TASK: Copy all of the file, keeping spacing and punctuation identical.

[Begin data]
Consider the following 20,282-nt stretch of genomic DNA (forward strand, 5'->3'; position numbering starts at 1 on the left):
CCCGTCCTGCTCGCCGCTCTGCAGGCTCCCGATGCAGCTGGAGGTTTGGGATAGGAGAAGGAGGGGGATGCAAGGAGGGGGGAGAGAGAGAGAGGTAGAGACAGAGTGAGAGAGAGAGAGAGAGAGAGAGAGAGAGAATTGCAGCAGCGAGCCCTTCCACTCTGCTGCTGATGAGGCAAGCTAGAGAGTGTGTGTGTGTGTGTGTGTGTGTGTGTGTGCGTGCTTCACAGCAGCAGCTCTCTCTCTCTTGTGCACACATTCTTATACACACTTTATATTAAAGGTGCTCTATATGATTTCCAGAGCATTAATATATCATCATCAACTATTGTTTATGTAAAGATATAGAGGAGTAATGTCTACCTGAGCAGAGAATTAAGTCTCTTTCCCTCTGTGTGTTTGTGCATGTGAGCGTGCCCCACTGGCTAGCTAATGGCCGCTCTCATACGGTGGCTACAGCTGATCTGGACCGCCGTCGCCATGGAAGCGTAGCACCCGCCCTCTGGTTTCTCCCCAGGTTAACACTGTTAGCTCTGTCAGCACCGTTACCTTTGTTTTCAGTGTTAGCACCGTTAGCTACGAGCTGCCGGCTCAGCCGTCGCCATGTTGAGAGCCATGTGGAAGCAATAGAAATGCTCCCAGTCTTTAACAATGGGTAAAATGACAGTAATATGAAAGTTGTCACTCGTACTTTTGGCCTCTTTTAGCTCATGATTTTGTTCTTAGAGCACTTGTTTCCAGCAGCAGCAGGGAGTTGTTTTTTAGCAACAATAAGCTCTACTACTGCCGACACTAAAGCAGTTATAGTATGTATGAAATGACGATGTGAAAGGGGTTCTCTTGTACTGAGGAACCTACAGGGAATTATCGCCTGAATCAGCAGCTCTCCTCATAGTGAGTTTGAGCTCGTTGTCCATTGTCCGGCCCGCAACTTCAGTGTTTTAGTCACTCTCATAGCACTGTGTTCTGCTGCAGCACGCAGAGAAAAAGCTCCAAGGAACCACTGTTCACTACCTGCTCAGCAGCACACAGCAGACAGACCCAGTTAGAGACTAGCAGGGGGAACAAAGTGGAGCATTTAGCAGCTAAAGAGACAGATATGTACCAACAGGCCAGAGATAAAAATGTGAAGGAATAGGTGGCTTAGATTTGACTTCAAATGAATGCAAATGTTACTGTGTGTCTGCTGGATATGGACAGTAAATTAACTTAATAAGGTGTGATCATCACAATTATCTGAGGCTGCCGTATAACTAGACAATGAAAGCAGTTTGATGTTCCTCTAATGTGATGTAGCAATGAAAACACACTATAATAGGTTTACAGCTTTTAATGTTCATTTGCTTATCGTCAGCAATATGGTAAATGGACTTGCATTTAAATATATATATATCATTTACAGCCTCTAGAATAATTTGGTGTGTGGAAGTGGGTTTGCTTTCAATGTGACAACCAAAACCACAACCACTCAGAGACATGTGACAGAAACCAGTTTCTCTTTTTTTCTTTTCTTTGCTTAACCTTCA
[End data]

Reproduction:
Consider the following 20,282-nt stretch of genomic DNA (forward strand, 5'->3'; position numbering starts at 1 on the left):
CCCGTCCTGCTCGCCGCTCTGCAGGCTCCCGATGCAGCTGGAGGTTTGGGATAGGAGAAGGAGGGGGATGCAAGGAGGGGGGAGAGAGAGAGAGGTAGAGACAGAGTGAGAGAGAGAGAGAGAGAGAGAGAGAGAGAATTGCAGCAGCGAGCCCTTCCACTCTGCTGCTGATGAGGCAAGCTAGAGAGTGTGTGTGTGTGTGTGTGTGTGTGTGTGTGCGTGCTTCACAGCAGCAGCTCTCTCTCTCTTGTGCACACATTCTTATACACACTTTATATTAAAGGTGCTCTATATGATTTCCAGAGCATTAATATATCATCATCAACTATTGTTTATGTAAAGATATAGAGGAGTAATGTCTACCTGAGCAGAGAATTAAGTCTCTTTCCCTCTGTGTGTTTGTGCATGTGAGCGTGCCCCACTGGCTAGCTAATGGCCGCTCTCATACGGTGGCTACAGCTGATCTGGACCGCCGTCGCCATGGAAGCGTAGCACCCGCCCTCTGGTTTCTCCCCAGGTTAACACTGTTAGCTCTGTCAGCACCGTTACCTTTGTTTTCAGTGTTAGCACCGTTAGCTACGAGCTGCCGGCTCAGCCGTCGCCATGTTGAGAGCCATGTGGAAGCAATAGAAATGCTCCCAGTCTTTAACAATGGGTAAAATGACAGTAATATGAAAGTTGTCACTCGTACTTTTGGCCTCTTTTAGCTCATGATTTTGTTCTTAGAGCACTTGTTTCCAGCAGCAGCAGGGAGTTGTTTTTTAGCAACAATAAGCTCTACTACTGCCGACACTAAAGCAGTTATAGTATGTATGAAATGACGATGTGAAAGGGGTTCTCTTGTACTGAGGAACCTACAGGGAATTATCGCCTGAATCAGCAGCTCTCCTCATAGTGAGTTTGAGCTCGTTGTCCATTGTCCGGCCCGCAACTTCAGTGTTTTAGTCACTCTCATAGCACTGTGTTCTGCTGCAGCACGCAGAGAAAAAGCTCCAAGGAACCACTGTTCACTACCTGCTCAGCAGCACACAGCAGACAGACCCAGTTAGAGACTAGCAGGGGGAACAAAGTGGAGCATTTAGCAGCTAAAGAGACAGATATGTACCAACAGGCCAGAGATAAAAATGTGAAGGAATAGGTGGCTTAGATTTGACTTCAAATGAATGCAAATGTTACTGTGTGTCTGCTGGATATGGACAGTAAATTAACTTAATAAGGTGTGATCATCACAATTATCTGAGGCTGCCGTATAACTAGACAATGAAAGCAGTTTGATGTTCCTCTAATGTGATGTAGCAATGAAAACACACTATAATAGGTTTACAGCTTTTAATGTTCATTTGCTTATCGTCAGCAATATGGTAAATGGACTTGCATTTAAATATATATATATCATTTACAGCCTCTAGAATAATTTGGTGTGTGGAAGTGGGTTTGCTTTCAATGTGACAACCAAAACCACAACCACTCAGAGACATGTGACAGAAACCAGTTTCTCTTTTTTTCTTTTCTTTGCTTAACCTTCA